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Gwyneth Paltrow, Under Eye

Donato Sardella/Getty Images for Barneys New York

Eye cream: What is it really good for?

In one camp, there are those that question the need for the product, especially if you're already using facial moisturizer. At the same time, we're inundated with specialized eye creams that promote age-defying properties and Gwyneth Paltrow-championed picks (she reportedly uses Restorsea Revitalizing Eye Cream and looks great!).

But is eye cream a skin-care essential or just another unnecessary product thrown our way by the beauty industry? For a definitive answer, we turn to Cleveland Clinic's Dr. Wilma Bergfeld and celebrity aesthetician Renée Rouleau.

Firstly, those under-eye areas are super sensitive: "Skin around the eye is extremely delicate," said Dr. Bergfeld. The skin is much thinner and will be the first place to show aging or wear. "What [people] do wrong is they treat that area of the skin as any other parts of the face. But you don't want to rub it, stretch it or pull it." Using your ring finger, gently dot cream around the eyes, from inner to outer corner. Then gently glide that finger along the skin.

The formula is everything: Most eye creams tout anti-aging or cell rejuvenating ingredients like peptides, caffeine, vitamins C and E, lactic acids and botanical fruit extracts. However, the perfect cream needs to contain an emollient, which will help the cream absorb smoothly into the skin at the slightest pat. "Many face creams could go around the eyes if they were diluted with something light, like Cetaphil and CeraVe moisturizers," said Dr. Bergfeld. "You just need the elegance of the emollient, the fluidity."

ESC, Face Cream

Read the ingredients list: We mentioned the ingredients above that will stimulate skin metabolism and promote collagen production, but be wary of creams made with mineral oil or petroleum (save the Vaseline for those lips), "which doesn't absorb well and seeps into the eyes, which can cause puffiness," said the celebrity aesthetician. "Also avoid synthetic fragrance or perfume, which can cause irritation to the skin."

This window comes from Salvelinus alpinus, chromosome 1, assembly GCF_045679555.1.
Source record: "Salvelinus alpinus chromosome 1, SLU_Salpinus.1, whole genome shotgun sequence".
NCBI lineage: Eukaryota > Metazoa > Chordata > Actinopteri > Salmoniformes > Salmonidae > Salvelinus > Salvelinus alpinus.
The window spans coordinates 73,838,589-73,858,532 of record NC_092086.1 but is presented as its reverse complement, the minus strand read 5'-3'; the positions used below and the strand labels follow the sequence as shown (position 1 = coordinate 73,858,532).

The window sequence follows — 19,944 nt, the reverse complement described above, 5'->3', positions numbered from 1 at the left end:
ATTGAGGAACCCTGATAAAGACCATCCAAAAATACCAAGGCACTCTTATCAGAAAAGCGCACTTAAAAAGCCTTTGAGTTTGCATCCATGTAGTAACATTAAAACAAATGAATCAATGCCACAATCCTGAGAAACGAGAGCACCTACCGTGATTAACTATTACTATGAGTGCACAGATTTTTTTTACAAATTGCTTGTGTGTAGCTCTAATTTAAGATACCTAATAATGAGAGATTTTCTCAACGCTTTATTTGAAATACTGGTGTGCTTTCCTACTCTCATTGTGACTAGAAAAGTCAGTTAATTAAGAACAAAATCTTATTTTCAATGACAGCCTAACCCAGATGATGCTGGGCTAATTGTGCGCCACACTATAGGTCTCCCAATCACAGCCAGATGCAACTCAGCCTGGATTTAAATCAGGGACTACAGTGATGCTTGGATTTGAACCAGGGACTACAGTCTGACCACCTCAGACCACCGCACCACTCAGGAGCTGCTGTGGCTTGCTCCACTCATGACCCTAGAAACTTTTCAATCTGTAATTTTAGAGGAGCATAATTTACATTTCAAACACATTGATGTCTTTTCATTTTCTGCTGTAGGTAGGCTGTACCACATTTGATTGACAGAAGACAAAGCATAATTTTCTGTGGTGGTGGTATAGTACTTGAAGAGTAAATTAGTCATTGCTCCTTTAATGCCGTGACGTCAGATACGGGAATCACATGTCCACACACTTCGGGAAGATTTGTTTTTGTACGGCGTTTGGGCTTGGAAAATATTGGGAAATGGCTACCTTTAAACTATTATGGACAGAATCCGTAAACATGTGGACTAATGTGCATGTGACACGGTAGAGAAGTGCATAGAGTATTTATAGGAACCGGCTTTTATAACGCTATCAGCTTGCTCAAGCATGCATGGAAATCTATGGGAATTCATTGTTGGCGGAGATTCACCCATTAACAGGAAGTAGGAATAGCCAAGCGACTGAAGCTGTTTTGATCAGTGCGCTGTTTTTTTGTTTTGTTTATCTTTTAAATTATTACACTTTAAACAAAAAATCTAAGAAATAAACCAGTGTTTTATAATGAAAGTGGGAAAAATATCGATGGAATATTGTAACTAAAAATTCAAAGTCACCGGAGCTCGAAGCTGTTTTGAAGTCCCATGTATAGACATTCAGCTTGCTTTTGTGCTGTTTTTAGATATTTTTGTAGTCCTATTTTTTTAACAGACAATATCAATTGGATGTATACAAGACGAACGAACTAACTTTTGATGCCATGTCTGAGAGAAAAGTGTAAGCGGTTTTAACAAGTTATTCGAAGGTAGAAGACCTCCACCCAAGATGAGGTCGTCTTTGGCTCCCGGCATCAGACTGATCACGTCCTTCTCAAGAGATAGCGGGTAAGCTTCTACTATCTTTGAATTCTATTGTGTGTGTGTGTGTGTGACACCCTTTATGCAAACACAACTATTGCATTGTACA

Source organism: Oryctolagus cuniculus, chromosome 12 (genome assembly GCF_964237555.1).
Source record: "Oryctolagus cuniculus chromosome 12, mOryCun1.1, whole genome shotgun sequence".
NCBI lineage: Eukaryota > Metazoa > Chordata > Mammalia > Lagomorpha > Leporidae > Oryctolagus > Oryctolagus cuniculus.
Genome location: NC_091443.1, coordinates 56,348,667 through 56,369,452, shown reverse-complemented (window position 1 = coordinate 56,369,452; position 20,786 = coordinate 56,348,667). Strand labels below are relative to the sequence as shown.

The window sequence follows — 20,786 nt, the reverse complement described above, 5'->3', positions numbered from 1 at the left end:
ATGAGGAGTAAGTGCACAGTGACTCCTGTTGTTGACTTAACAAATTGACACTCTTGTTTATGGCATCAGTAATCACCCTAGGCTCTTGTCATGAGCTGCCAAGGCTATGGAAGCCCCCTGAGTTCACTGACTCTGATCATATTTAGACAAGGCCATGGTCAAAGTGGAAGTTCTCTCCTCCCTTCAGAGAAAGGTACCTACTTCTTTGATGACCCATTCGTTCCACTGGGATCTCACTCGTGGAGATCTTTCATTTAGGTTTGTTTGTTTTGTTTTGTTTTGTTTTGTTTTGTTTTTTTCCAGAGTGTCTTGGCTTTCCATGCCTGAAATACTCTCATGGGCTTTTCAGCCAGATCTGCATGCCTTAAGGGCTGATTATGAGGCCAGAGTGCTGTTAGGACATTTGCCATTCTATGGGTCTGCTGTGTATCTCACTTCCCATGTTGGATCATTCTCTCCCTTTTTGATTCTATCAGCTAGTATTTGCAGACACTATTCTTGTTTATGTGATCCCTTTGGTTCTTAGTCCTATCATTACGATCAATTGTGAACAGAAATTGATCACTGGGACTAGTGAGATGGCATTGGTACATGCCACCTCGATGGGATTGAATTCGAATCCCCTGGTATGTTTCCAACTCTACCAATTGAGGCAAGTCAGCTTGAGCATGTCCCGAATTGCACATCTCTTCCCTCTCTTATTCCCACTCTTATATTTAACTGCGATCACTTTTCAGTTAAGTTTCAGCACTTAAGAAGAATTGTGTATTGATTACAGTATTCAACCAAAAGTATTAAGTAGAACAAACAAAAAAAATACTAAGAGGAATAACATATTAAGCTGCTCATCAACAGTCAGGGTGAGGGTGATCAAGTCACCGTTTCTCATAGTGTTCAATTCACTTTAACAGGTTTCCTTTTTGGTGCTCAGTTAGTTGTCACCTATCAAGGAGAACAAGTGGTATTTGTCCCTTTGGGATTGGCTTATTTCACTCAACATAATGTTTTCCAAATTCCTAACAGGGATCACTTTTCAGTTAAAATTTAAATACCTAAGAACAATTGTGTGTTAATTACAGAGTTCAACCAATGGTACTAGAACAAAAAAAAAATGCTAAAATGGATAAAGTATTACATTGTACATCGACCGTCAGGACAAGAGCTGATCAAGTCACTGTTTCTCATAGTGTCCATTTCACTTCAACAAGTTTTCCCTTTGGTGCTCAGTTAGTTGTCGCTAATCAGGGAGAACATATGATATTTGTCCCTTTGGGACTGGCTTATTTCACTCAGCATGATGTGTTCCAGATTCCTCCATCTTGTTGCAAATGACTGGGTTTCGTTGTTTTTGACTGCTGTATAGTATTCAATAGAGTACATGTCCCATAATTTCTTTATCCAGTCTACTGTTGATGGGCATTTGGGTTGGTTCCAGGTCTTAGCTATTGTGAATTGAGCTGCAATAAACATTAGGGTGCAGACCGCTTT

You don't need to swim in the product: Heavy use will not improve your skin faster. "The skin acts as a sponge," said Renée. "It only takes what it needs and the rest will live on the surface." In this case, more is not better. 

Eye creams aren't a cure-all: Although using creams with the right active ingredients can enhance the skin up to 60%, according to Dr. Bergfeld, it doesn't perform miracles. "People rely too much on eye cream," Renée added. She also suggested exfoliating the skin with a serum containing glycolic or lactic acids every three nights, which will help remove dead skin cells—no scrubbing or pulling on the skin required. 

The bottom line depends on your skin: "Unfortunately, every person is his or her own test site," said Dr. Bergfeld. Some people have better responses to products than others. Avoid products that sting or cause redness or irritation. And remember: You could possibly do more damage to the skin around your eyes if you mishandle it or use the wrong products than if you neglect it.

Restorsea Revitalizing Eye Cream, $85; Cetaphil Daily Facial Moisturizer SPF 15, $16.99